Emeric de Vattel
From Classic Encyclopedia 1911
EMERIC VATTEL (EATER) DE (1714-1767) Swiss jurist, the son of a Protestant minister, was born at Couvet, in the principality of Neuchatel, on the 25th of April 1714. He studied at Basel and Geneva. During his early years his favourite pursuit was philosophy; and, having carefully examined the works of G. W. Leibnitz and C. Wolff, he published in 1741 a defence of Leibnitz's system against J. P. de Crousaz. In the same year Vattel, who was born a subject of the king of Prussia, repaired to Berlin in the hope of obtaining some public employment from Frederick II., but was disappointed in his expectation. Two years later he proceeded to Dresden, where he experienced a very favourable reception from Count Briihl, the minister of Saxony. In. 1746 he obtained from the elector, Augustus III., the title of councillor of embassy, accompanied with a pension, and was sent to Bern in the capacity of the elector's minister. His diplomatic functions did not occupy his whole time, and much of his leisure was devoted to literature and jurisprudence. Among other works he published Loisirs philosophiques (1747) and Mélanges de litterature, de morale, et de politique (1757). But his reputation chiefly rests on his Droit des gens, ou Principes de la loi naturelle appliqués it la conduite et aux affaires des nations et des souverains (Neuchatel, 1758). During the same year he was recalled from Switzerland, to be employed in the cabinet of Dresden, and was soon afterwards honoured with the title of privy councillor. His labours now became so intense as to exhaust his strength, and his health broke down. After a period of rest he returned to Dresden in 1766; but his renewed exertions soon produced a relapse, and he made another excursion to Neuchatel, where he died on the 28th of December 1767. His last work was entitled Questions de droit naturel, ou Observations sur le traite du droit de la nature, par Wolff (Bern, 1762).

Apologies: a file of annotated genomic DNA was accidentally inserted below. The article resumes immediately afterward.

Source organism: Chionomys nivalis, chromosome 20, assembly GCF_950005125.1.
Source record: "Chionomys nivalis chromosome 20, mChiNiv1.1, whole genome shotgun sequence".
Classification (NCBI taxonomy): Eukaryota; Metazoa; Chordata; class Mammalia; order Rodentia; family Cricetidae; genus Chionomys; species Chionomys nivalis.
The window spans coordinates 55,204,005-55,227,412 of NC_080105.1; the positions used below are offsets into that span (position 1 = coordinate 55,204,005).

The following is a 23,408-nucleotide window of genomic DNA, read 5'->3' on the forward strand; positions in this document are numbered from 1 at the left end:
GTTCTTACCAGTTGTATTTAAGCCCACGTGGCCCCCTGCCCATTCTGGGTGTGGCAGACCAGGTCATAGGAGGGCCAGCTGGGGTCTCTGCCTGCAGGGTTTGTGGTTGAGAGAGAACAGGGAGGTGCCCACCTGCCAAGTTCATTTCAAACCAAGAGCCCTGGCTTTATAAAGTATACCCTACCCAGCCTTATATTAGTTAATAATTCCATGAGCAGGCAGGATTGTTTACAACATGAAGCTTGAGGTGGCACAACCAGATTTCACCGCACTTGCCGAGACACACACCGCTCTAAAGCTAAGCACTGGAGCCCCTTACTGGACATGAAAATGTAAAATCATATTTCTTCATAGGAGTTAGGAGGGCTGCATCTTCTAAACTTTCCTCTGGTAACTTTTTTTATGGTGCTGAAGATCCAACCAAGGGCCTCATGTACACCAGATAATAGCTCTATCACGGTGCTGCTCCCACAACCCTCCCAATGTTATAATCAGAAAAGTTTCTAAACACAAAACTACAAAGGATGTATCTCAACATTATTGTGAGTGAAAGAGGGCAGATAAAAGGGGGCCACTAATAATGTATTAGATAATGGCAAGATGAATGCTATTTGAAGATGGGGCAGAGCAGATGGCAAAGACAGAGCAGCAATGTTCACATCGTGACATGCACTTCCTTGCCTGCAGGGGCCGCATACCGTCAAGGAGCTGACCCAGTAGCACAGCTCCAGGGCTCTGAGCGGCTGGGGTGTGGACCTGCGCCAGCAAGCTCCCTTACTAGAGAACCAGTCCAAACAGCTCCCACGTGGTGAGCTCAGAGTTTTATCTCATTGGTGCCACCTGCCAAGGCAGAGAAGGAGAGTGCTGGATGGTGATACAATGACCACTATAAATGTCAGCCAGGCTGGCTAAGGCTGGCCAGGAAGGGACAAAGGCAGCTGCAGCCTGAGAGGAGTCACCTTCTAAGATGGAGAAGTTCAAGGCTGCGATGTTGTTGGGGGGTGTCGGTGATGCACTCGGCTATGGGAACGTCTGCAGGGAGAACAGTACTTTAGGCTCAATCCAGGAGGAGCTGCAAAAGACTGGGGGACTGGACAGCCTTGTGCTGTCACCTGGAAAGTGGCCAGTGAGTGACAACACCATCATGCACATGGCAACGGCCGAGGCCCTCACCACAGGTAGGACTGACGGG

Vattel's Droit des gens, which is founded on the works of Wolff, had in its day a great success, in truth, greater than it deserved. His principal and only merit consists in his having rendered the ideas of that author accessible to the political and diplomatic world. The Droit des gens passed through many editions, and was translated into various languages (English in 1760).